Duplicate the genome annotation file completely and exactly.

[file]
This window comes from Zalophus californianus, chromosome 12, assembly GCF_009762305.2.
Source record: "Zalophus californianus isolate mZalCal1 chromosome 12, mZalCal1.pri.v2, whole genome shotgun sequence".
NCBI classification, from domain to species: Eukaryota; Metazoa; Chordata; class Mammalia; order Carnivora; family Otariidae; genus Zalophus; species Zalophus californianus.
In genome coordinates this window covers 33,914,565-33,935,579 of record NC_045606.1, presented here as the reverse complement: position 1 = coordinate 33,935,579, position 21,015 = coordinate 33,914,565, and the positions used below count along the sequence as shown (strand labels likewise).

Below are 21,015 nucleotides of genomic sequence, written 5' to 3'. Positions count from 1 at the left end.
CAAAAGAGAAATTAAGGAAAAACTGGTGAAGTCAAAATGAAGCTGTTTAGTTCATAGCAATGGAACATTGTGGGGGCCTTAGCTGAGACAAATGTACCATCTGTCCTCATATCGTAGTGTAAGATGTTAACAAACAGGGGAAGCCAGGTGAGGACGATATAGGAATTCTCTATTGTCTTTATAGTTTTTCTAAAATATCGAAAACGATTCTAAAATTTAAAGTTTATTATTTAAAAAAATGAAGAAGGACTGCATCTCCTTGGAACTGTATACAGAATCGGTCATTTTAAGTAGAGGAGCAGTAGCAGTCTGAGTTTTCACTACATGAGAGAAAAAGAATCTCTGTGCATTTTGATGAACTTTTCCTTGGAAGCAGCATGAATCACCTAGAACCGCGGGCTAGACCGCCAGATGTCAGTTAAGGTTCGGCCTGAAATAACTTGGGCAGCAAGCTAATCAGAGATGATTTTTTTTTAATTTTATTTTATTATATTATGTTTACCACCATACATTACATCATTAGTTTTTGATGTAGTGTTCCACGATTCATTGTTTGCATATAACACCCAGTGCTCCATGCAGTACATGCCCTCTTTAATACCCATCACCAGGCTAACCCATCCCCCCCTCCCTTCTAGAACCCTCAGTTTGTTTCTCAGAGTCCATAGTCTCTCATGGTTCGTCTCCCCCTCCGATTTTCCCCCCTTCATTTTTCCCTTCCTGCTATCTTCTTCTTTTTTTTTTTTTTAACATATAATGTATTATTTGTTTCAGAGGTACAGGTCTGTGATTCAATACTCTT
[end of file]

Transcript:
This window comes from Zalophus californianus, chromosome 12, assembly GCF_009762305.2.
Source record: "Zalophus californianus isolate mZalCal1 chromosome 12, mZalCal1.pri.v2, whole genome shotgun sequence".
NCBI classification, from domain to species: Eukaryota; Metazoa; Chordata; class Mammalia; order Carnivora; family Otariidae; genus Zalophus; species Zalophus californianus.
In genome coordinates this window covers 33,914,565-33,935,579 of record NC_045606.1, presented here as the reverse complement: position 1 = coordinate 33,935,579, position 21,015 = coordinate 33,914,565, and the positions used below count along the sequence as shown (strand labels likewise).

Below are 21,015 nucleotides of genomic sequence, written 5' to 3'. Positions count from 1 at the left end.
CAAAAGAGAAATTAAGGAAAAACTGGTGAAGTCAAAATGAAGCTGTTTAGTTCATAGCAATGGAACATTGTGGGGGCCTTAGCTGAGACAAATGTACCATCTGTCCTCATATCGTAGTGTAAGATGTTAACAAACAGGGGAAGCCAGGTGAGGACGATATAGGAATTCTCTATTGTCTTTATAGTTTTTCTAAAATATCGAAAACGATTCTAAAATTTAAAGTTTATTATTTAAAAAAATGAAGAAGGACTGCATCTCCTTGGAACTGTATACAGAATCGGTCATTTTAAGTAGAGGAGCAGTAGCAGTCTGAGTTTTCACTACATGAGAGAAAAAGAATCTCTGTGCATTTTGATGAACTTTTCCTTGGAAGCAGCATGAATCACCTAGAACCGCGGGCTAGACCGCCAGATGTCAGTTAAGGTTCGGCCTGAAATAACTTGGGCAGCAAGCTAATCAGAGATGATTTTTTTTTAATTTTATTTTATTATATTATGTTTACCACCATACATTACATCATTAGTTTTTGATGTAGTGTTCCACGATTCATTGTTTGCATATAACACCCAGTGCTCCATGCAGTACATGCCCTCTTTAATACCCATCACCAGGCTAACCCATCCCCCCCTCCCTTCTAGAACCCTCAGTTTGTTTCTCAGAGTCCATAGTCTCTCATGGTTCGTCTCCCCCTCCGATTTTCCCCCCTTCATTTTTCCCTTCCTGCTATCTTCTTCTTTTTTTTTTTTTTAACATATAATGTATTATTTGTTTCAGAGGTACAGGTCTGTGATTCAATACTCTT